ByAdan Flannigan 2019-08-02 1320
If everyone has a router at home, which is installed by default by the operator when the Internet is contracted. The connection speed can be greatly increased if the network is optimized, for example with a more powerful router or with access points. But of course, you have to know when each one is convenient.
The function of a modem is to modulate and demodulate an analog signal. The modulation process is what converts digital signals into analog, the demodulation process does the opposite, from analog signal to digital. What for? To be able to send the signal and establish a connection via analog telephone lines. It is basically the one that makes it possible for the Internet to reach a home via the landline.
The modem is therefore the one that allows the signal offered by the Internet provider/operator/ISP to be connected to the computer or other digital devices. Since the signal coming from the supplier is analogue and arrives by coaxial cable or fibre, a device capable of transforming it into a digital one is required. The same is true when data is sent from household devices outdoors.
Router is the most common device we find. This is the device that operators normally place in the home when an Internet service is contracted. The router, as its name suggests, "routes" the signal to direct connecting traffic to the appropriate devices. Since the modem simply converts the signal to digital, you need an extra device capable of sending that signal to the right devices if there are several.
The router sends the signal either via Ethernet cable (usually has four ports on the back) or Wi-Fi (via the 2.4GHz and 5GHz bands), thanks to the antenna they have. It is therefore the device responsible for making the other devices can connect to the modem and that the information from each of them is not mixed with each other.
Now, here comes the trick and what generates the confusion. The router we have at home is not really just a router, but a device that has inside the modem and router. Although in recent years the use of the word router has become popular to encompass both.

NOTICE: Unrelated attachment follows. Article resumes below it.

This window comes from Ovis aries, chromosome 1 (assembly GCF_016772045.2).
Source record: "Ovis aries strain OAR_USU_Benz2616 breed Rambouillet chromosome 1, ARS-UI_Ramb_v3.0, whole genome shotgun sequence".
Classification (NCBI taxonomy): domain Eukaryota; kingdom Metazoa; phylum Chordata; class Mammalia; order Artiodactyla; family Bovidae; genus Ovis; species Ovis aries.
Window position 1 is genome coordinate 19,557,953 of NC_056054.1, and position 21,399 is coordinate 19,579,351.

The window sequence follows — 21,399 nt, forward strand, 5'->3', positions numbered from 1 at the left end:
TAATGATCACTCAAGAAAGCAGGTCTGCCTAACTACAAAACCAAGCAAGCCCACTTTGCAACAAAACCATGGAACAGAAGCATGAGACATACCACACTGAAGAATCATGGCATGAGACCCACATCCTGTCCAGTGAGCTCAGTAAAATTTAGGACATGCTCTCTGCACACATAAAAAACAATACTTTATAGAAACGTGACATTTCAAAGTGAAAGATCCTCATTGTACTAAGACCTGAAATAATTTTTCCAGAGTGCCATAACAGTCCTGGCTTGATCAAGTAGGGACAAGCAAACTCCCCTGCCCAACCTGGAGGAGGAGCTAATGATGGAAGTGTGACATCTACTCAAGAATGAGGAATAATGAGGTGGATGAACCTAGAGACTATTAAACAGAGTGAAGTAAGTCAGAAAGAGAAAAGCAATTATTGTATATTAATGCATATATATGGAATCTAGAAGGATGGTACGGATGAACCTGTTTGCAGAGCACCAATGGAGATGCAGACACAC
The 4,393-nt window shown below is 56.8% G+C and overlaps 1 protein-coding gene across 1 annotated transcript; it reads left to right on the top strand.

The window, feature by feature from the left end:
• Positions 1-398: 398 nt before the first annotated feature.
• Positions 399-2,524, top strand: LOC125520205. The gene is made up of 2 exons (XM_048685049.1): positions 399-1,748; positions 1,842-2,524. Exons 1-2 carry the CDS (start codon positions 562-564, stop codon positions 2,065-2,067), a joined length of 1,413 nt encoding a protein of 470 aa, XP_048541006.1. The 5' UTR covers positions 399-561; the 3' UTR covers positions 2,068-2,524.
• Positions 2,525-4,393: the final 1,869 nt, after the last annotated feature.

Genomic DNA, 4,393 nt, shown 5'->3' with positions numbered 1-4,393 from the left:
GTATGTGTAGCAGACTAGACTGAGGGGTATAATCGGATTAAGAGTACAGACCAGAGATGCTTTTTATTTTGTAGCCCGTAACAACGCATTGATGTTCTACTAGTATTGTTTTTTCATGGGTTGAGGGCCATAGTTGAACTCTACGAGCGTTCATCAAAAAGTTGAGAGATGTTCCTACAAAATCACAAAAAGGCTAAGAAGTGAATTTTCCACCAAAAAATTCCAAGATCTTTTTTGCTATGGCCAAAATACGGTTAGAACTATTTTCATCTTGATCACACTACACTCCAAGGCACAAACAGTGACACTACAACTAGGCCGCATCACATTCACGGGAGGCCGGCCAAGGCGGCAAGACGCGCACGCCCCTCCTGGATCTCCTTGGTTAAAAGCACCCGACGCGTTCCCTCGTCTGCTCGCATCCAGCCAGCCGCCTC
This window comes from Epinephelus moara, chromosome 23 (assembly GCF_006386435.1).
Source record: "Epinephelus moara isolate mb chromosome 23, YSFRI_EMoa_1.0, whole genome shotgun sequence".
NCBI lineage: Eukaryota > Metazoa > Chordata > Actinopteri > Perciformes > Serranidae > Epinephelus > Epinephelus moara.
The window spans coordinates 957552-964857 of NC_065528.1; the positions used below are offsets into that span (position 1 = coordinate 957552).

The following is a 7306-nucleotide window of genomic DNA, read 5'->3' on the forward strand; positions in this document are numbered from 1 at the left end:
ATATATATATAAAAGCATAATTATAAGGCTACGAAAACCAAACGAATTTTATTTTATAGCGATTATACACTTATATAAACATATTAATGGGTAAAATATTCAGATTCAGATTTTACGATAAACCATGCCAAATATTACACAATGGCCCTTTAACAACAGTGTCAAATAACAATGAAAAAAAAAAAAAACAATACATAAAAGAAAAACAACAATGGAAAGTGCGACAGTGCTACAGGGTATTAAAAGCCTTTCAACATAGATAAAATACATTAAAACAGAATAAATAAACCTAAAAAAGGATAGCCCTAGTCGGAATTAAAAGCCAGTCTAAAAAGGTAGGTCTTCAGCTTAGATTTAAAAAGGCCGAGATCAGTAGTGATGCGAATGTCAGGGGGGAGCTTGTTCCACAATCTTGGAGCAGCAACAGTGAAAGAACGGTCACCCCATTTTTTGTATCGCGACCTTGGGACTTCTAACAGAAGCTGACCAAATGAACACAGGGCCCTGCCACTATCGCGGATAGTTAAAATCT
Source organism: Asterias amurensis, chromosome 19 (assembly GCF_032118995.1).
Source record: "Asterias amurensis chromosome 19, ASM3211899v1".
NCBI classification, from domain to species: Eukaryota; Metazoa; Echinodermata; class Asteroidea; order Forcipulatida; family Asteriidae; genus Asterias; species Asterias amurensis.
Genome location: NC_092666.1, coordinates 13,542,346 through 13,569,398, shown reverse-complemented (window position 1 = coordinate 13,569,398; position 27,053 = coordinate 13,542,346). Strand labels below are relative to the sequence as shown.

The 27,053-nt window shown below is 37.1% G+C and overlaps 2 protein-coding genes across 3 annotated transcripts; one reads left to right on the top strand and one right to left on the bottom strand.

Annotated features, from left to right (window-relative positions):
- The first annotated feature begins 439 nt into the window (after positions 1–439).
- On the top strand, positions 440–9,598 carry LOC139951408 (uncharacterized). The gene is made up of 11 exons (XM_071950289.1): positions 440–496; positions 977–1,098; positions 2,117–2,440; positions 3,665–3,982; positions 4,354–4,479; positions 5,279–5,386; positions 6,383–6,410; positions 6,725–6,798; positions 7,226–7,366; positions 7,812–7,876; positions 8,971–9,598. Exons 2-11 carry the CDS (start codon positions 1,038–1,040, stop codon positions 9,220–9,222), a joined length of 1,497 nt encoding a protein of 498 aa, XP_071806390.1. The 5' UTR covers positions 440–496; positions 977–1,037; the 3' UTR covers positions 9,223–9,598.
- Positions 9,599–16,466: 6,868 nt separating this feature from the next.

The last device we need to know is the access point. Its name once again describes its function: to create an Internet access point where there is none. We could say that this is an extension of the router, create a "second router" to provide better connectivity where the main router does not arrive.
The access point connects to the router via an Ethernet cable that gives it the highest possible network speed so that it can distribute it via Wi-Fi to areas where the main router does not reach. It is important that you connect via Ethernet, because if you only connect via Wi-Fi to the router... it is not an access point, it is an extensive network or repeater. The repeater simply picks up as much signal as possible from the main router and repeats it back to an area where there isn't as much.
Here the important thing is to get an access point if you want to improve the Internet connection in an area where it is poor and you want it to be as perfect as possible. The access point is usually used for example in houses with two floors or in offices, where a single router is short.
There's really not much mystery when it comes to choosing the right one for each user. There is not much mystery by the simple fact that each of the devices "depends on the previous". That is, the access point requires a router, while the router requires a modem.
Individual modems are no longer in use today, a single cable connection makes it impossible to use the Internet properly in a world full of wireless devices connected via Wi-Fi. Therefore, we can automatically rule out that the user needs only one modem to meet their needs.
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